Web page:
Joyo, the eldest of five siblings, wondered what the future held as he approached his high school graduation. His parents struggled even to put food on the table each day; how could they afford to send him to college? Joyo began looking for work. Perhaps with a good job he could pay for college and even help provide for his younger siblings too.
In the meantime, Joyo pushed himself to excel in school, finishing second in his class of 1984. Then he received the first of two surprises: a letter from the Ministry of Education and Culture of Indonesia offering him automatic entrance to the prestigious law program at Sebelas Maret State University in Solo (also known as Surakarta), the birthplace of Indonesia’s popular president, Joko Widodo. Because of his academic excellence, he didn’t even have to take the entrance test. The second surprise was just as good: a church would cover his tuition.
Joyo was overjoyed. He knew that without his excellent academic marks, he would have needed to take and pass a slew of rigorous tests administered nationally by the Education Ministry. He would have had to compete with thousands of prospective students all over the country. At the same time, he was anxious as he would need to move to a city 32 kilometers away, a city he did not know.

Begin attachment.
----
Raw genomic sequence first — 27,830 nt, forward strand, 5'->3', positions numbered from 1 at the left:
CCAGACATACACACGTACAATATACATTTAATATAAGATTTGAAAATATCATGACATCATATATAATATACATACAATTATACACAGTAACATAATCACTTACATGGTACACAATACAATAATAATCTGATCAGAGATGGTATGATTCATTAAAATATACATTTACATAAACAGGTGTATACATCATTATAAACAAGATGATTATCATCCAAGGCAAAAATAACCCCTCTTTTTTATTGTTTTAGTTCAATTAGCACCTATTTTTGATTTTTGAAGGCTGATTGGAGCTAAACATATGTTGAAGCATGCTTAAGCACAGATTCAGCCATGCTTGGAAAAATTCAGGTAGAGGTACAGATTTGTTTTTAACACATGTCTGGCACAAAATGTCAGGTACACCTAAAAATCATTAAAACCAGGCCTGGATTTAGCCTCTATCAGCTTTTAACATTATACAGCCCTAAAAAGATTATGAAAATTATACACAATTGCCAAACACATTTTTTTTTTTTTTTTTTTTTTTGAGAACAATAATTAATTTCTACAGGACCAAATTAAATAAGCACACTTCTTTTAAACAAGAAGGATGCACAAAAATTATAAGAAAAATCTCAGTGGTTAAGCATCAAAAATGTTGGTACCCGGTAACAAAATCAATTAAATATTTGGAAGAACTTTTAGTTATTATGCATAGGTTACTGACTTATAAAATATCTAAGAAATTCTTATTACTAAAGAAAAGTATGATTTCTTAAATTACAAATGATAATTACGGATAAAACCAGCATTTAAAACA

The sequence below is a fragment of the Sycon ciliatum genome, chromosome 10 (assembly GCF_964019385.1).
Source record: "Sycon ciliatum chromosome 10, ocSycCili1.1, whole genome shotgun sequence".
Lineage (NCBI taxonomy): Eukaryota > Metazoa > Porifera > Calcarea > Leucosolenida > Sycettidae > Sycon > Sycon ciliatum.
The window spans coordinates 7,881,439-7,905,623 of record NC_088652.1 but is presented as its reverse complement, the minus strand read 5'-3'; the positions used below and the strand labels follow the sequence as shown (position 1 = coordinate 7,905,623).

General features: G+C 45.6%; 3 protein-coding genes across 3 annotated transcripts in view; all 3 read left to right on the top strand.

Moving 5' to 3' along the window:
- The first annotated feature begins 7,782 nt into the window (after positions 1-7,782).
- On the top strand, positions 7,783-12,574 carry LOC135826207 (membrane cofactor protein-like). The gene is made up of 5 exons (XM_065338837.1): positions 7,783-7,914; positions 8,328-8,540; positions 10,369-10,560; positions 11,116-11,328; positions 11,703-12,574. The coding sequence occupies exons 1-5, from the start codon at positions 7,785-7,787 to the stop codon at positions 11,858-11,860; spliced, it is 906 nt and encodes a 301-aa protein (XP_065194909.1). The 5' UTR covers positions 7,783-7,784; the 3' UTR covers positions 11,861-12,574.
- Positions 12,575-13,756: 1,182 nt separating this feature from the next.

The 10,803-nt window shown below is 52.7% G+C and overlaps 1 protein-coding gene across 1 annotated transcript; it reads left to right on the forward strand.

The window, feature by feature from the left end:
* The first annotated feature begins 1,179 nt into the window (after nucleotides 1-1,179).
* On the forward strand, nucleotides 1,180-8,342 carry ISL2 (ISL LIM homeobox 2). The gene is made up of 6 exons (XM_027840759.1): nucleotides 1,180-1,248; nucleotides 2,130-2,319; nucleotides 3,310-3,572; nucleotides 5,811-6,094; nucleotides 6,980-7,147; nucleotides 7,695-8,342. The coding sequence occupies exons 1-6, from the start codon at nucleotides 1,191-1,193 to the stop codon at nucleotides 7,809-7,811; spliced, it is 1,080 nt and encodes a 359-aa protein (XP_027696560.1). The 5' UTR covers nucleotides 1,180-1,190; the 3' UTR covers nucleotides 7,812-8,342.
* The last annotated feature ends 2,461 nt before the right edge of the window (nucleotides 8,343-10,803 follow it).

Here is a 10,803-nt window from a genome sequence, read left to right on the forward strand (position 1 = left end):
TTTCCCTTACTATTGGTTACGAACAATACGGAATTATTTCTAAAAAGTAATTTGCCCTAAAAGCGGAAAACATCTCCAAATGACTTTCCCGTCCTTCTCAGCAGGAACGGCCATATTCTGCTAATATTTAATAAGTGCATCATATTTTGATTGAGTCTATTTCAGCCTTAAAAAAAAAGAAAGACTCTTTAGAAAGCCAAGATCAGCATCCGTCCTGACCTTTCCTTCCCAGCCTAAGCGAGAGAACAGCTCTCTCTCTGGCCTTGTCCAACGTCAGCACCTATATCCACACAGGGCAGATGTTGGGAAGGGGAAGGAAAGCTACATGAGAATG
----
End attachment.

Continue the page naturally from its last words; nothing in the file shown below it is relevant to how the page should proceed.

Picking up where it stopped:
Joyo moved to Solo with high expectations to finish his studies as soon as possible, get a good job as a lawyer, and have a successful life. But this wasn’t God’s plan for him.
God points in a different direction
Growing up in Salatiga, Joyo considered himself to be a Christian. His father, a strong believer, knew the power of prayer. In the midst of their family’s hard life, he constantly encouraged Joyo and his siblings to look to God and pray. Sometimes he would ask Joyo to lead and play the guitar during their family prayer times.
But the gospel did not really take root in his heart until his third semester in law school, when Joyo came to faith in Christ at a revival youth service conducted by a visiting ministry team.
“After accepting Jesus personally, my heart was changed,” he said. “I had peace and joy, knowing that I had been redeemed from my sins. My fear of Satan and death disappeared from my life.”
When Joyo graduated in 1989, driven by the fire of evangelism that was kindled in his heart, he said no to a law career. “My hunger and thirst for righteousness encouraged me to study the Bible more and more,” he said. “I deeply desired to share the Good News I had received with those still living in darkness.”
So in 1992 Joyo started Gema Kalvari (“Echo” or “Voice” of Calvary) Integrated Ministries by distributing gospel tracts and brochures.
No more fear